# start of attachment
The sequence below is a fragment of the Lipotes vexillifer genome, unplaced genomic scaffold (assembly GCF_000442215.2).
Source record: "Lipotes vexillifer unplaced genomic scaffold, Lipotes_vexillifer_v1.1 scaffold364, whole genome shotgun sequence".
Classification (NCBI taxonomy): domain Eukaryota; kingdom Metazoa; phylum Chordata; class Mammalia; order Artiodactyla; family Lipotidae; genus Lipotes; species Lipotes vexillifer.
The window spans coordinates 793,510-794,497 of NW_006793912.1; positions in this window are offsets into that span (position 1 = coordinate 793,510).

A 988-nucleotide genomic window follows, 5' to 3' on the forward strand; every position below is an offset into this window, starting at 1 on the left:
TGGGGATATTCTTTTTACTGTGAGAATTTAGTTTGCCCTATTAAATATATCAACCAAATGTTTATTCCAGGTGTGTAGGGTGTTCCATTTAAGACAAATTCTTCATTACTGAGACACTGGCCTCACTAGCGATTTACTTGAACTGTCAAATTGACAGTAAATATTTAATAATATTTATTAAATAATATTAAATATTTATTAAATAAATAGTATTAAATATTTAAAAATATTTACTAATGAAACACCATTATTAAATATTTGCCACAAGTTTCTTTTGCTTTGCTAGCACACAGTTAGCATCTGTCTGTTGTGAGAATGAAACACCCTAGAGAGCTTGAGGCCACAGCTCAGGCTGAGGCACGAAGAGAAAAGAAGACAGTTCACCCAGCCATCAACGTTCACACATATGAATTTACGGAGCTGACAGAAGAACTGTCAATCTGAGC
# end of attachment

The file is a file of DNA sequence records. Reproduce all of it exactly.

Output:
The sequence below is a fragment of the Lipotes vexillifer genome, unplaced genomic scaffold (assembly GCF_000442215.2).
Source record: "Lipotes vexillifer unplaced genomic scaffold, Lipotes_vexillifer_v1.1 scaffold364, whole genome shotgun sequence".
Classification (NCBI taxonomy): domain Eukaryota; kingdom Metazoa; phylum Chordata; class Mammalia; order Artiodactyla; family Lipotidae; genus Lipotes; species Lipotes vexillifer.
The window spans coordinates 793,510-794,497 of NW_006793912.1; positions in this window are offsets into that span (position 1 = coordinate 793,510).

A 988-nucleotide genomic window follows, 5' to 3' on the forward strand; every position below is an offset into this window, starting at 1 on the left:
TGGGGATATTCTTTTTACTGTGAGAATTTAGTTTGCCCTATTAAATATATCAACCAAATGTTTATTCCAGGTGTGTAGGGTGTTCCATTTAAGACAAATTCTTCATTACTGAGACACTGGCCTCACTAGCGATTTACTTGAACTGTCAAATTGACAGTAAATATTTAATAATATTTATTAAATAATATTAAATATTTATTAAATAAATAGTATTAAATATTTAAAAATATTTACTAATGAAACACCATTATTAAATATTTGCCACAAGTTTCTTTTGCTTTGCTAGCACACAGTTAGCATCTGTCTGTTGTGAGAATGAAACACCCTAGAGAGCTTGAGGCCACAGCTCAGGCTGAGGCACGAAGAGAAAAGAAGACAGTTCACCCAGCCATCAACGTTCACACATATGAATTTACGGAGCTGACAGAAGAACTGTCAATCTGAGC